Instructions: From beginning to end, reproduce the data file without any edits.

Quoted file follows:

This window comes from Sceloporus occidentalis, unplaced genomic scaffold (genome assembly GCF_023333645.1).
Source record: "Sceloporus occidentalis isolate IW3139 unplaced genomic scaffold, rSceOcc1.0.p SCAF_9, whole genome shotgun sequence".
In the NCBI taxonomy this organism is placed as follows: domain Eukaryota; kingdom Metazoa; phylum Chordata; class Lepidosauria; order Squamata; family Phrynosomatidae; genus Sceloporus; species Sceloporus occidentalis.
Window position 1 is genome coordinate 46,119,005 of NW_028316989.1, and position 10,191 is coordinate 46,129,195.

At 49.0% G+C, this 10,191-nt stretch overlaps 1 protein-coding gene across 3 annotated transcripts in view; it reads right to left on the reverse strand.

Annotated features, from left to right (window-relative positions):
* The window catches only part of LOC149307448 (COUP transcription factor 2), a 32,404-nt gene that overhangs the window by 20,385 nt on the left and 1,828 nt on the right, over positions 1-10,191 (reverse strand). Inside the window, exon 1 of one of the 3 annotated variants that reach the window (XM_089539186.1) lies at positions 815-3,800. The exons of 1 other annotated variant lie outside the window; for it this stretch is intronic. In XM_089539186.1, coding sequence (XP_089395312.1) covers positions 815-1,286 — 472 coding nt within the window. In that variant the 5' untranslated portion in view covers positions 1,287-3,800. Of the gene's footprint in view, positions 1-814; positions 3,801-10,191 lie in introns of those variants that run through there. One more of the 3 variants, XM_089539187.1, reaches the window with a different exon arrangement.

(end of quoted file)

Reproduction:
This window comes from Sceloporus occidentalis, unplaced genomic scaffold (genome assembly GCF_023333645.1).
Source record: "Sceloporus occidentalis isolate IW3139 unplaced genomic scaffold, rSceOcc1.0.p SCAF_9, whole genome shotgun sequence".
In the NCBI taxonomy this organism is placed as follows: domain Eukaryota; kingdom Metazoa; phylum Chordata; class Lepidosauria; order Squamata; family Phrynosomatidae; genus Sceloporus; species Sceloporus occidentalis.
Window position 1 is genome coordinate 46,119,005 of NW_028316989.1, and position 10,191 is coordinate 46,129,195.

At 49.0% G+C, this 10,191-nt stretch overlaps 1 protein-coding gene across 3 annotated transcripts in view; it reads right to left on the reverse strand.

Annotated features, from left to right (window-relative positions):
* The window catches only part of LOC149307448 (COUP transcription factor 2), a 32,404-nt gene that overhangs the window by 20,385 nt on the left and 1,828 nt on the right, over positions 1-10,191 (reverse strand). Inside the window, exon 1 of one of the 3 annotated variants that reach the window (XM_089539186.1) lies at positions 815-3,800. The exons of 1 other annotated variant lie outside the window; for it this stretch is intronic. In XM_089539186.1, coding sequence (XP_089395312.1) covers positions 815-1,286 — 472 coding nt within the window. In that variant the 5' untranslated portion in view covers positions 1,287-3,800. Of the gene's footprint in view, positions 1-814; positions 3,801-10,191 lie in introns of those variants that run through there. One more of the 3 variants, XM_089539187.1, reaches the window with a different exon arrangement.